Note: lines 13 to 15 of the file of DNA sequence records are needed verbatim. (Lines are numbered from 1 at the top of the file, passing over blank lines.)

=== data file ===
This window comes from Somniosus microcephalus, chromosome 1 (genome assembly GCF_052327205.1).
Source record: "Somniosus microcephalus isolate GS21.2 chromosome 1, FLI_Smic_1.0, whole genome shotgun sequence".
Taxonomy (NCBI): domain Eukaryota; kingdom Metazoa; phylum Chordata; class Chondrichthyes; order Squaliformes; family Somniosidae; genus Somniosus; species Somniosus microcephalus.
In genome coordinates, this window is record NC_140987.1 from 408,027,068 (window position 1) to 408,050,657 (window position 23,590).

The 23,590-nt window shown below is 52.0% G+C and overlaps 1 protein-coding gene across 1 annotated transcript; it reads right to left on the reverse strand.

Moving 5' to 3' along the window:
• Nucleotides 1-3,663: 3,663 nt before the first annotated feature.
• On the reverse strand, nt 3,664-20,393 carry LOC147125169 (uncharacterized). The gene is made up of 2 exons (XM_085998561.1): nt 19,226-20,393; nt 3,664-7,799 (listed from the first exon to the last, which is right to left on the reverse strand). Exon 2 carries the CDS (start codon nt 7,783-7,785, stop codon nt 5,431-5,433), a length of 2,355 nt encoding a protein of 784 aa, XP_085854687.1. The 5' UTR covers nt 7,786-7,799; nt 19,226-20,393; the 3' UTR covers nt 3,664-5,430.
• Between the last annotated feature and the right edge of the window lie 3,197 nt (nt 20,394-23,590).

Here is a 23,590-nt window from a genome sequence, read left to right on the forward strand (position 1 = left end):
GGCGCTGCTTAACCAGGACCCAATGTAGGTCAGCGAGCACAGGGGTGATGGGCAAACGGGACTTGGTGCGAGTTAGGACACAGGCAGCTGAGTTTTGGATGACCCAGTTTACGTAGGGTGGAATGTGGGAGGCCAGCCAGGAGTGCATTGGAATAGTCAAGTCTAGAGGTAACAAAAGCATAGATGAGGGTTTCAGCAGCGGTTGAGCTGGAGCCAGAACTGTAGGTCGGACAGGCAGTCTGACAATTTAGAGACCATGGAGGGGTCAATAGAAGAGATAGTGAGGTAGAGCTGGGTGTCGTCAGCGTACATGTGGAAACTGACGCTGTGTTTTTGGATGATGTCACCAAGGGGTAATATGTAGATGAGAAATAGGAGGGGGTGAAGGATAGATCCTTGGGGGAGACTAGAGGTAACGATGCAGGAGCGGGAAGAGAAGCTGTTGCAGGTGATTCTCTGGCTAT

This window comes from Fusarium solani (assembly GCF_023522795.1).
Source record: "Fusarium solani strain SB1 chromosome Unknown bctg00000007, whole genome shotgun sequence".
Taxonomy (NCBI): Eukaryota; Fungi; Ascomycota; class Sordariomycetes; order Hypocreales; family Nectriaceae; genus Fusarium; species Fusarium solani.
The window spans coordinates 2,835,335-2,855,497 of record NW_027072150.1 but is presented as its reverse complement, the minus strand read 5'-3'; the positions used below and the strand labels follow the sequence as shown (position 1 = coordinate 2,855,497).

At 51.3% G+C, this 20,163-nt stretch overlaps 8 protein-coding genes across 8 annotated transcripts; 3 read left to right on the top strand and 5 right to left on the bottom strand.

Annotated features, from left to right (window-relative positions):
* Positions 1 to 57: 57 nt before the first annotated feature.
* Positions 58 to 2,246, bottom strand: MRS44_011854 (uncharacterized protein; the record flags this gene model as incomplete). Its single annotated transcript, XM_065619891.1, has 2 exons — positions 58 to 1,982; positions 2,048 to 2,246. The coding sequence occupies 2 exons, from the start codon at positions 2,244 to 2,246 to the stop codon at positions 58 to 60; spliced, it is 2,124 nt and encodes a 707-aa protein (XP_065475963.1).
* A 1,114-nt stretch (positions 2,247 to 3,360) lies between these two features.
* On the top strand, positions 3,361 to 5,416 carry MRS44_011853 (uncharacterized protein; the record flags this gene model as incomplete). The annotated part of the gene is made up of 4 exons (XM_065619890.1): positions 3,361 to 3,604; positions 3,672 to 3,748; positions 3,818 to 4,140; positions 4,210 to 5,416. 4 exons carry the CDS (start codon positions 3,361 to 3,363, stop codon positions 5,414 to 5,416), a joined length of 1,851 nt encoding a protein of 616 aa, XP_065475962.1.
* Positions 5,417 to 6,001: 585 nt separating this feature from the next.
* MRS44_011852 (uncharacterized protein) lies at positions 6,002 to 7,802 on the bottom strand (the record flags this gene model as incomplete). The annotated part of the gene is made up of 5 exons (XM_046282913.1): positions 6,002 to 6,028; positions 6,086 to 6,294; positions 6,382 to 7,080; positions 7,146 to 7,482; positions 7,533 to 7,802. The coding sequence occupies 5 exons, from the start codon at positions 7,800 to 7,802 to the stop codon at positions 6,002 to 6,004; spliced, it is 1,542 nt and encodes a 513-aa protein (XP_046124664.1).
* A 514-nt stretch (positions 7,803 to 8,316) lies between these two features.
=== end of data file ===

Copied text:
Source record: "Fusarium solani strain SB1 chromosome Unknown bctg00000007, whole genome shotgun sequence".
Taxonomy (NCBI): Eukaryota; Fungi; Ascomycota; class Sordariomycetes; order Hypocreales; family Nectriaceae; genus Fusarium; species Fusarium solani.
The window spans coordinates 2,835,335-2,855,497 of record NW_027072150.1 but is presented as its reverse complement, the minus strand read 5'-3'; the positions used below and the strand labels follow the sequence as shown (position 1 = coordinate 2,855,497).